MOSCOW (Reuters) - A generation of Russians like 19-year-old Vladislava Isaikina have lived almost their whole lives under Vladimir Putin’s rule, and in Sunday’s presidential election, they were able to vote for the first time.
Putin first became president just over eighteen years ago, so Sunday’s vote was the first time someone born around the time he came to power is qualified to take part. The age limit for voting in nationwide elections in Russia is 18 years of age.
“I’m very happy I voted because I want to be a citizen of the Russian Federation with an active political position,” Isaikina said after casting her ballot in Elektrogorsk, near Moscow, accompanied by her grand-father, Nikolai Osipenko.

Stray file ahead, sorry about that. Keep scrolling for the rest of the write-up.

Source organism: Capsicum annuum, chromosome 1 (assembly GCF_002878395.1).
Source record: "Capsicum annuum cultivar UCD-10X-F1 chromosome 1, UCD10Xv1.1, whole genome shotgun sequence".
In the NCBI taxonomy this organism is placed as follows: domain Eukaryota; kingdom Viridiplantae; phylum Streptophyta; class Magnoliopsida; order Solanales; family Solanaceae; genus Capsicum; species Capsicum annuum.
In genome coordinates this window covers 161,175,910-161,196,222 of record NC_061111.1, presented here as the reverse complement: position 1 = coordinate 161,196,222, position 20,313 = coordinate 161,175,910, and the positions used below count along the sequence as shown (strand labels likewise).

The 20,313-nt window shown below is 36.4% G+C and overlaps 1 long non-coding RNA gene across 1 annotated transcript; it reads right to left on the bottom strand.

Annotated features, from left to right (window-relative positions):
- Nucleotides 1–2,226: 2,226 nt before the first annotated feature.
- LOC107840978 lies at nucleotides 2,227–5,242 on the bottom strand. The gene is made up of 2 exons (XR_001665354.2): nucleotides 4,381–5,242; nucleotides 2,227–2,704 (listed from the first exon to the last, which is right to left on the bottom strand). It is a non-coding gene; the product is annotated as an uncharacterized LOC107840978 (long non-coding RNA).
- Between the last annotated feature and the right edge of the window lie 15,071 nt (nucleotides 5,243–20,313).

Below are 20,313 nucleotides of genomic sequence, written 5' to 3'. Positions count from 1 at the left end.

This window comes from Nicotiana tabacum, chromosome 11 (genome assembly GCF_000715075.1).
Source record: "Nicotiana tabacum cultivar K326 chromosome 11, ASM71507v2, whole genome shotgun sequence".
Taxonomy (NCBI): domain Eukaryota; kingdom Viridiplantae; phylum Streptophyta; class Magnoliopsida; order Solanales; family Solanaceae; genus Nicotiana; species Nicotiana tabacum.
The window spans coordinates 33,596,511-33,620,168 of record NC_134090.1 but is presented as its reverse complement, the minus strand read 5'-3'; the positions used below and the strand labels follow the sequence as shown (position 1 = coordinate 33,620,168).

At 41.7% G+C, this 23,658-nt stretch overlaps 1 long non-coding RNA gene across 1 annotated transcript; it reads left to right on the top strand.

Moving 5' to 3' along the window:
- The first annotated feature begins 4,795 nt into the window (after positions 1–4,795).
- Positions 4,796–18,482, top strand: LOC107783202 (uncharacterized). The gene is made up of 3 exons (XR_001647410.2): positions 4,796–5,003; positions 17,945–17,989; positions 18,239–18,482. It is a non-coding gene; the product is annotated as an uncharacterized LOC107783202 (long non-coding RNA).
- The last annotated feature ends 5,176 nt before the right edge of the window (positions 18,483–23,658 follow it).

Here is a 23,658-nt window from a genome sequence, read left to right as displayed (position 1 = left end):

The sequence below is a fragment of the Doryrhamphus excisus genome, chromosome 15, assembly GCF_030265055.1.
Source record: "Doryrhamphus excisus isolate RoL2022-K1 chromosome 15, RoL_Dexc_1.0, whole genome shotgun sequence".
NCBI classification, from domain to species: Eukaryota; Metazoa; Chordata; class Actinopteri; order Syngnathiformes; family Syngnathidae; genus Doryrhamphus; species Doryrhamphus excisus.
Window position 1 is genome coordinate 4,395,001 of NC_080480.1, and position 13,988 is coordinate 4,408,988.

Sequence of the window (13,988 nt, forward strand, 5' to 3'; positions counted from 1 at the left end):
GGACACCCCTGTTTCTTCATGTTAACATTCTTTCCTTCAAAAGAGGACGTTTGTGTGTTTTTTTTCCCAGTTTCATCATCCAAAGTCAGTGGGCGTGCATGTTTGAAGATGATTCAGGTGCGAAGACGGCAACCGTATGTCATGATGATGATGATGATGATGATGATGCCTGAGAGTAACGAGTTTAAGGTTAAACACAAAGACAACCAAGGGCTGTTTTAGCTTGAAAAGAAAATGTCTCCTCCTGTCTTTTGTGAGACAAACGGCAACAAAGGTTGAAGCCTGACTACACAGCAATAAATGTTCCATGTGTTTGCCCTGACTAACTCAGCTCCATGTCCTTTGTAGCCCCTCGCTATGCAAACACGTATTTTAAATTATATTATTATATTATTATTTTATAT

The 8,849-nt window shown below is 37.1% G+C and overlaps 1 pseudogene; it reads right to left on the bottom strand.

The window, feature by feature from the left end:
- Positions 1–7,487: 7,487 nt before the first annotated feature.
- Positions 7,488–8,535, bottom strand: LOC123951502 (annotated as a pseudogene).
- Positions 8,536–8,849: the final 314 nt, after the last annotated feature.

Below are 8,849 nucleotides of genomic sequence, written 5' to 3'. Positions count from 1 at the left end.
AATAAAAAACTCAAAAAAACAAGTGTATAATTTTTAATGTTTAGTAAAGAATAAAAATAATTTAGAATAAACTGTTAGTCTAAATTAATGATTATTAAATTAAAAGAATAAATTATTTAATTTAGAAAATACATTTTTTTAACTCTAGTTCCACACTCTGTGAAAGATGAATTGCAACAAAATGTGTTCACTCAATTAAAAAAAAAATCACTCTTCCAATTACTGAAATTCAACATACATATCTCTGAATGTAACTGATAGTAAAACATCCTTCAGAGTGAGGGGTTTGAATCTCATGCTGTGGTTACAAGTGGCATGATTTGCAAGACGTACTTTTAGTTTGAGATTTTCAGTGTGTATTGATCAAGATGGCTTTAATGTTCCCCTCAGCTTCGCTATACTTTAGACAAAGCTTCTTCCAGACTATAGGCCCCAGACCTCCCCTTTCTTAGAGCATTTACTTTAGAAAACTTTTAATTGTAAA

“We were given freedom, they gave us this opportunity to choose our representatives ... and I want to use this opportunity.”
Vladislava was born in the Moscow region on April 24, 1999. Later that year, on Dec. 31, Putin assumed the role of acting president of Russia and has gone on to dominate the Russian political landscape ever since. Opinion polls indicate he will win re-election by a wide margin.
Isaikina declined to say who she voted for. She did not even tell her grand-father. She said only that she chose someone who she believed could provide peace, stability, and a prosperous Russia.
“In such a difficult international situation, electing the president is a very serious question. Everybody must vote for the person whom they trust.”
Reporting by Gennady Novik; Writing by Christian Lowe; Editing by Richard Balmforth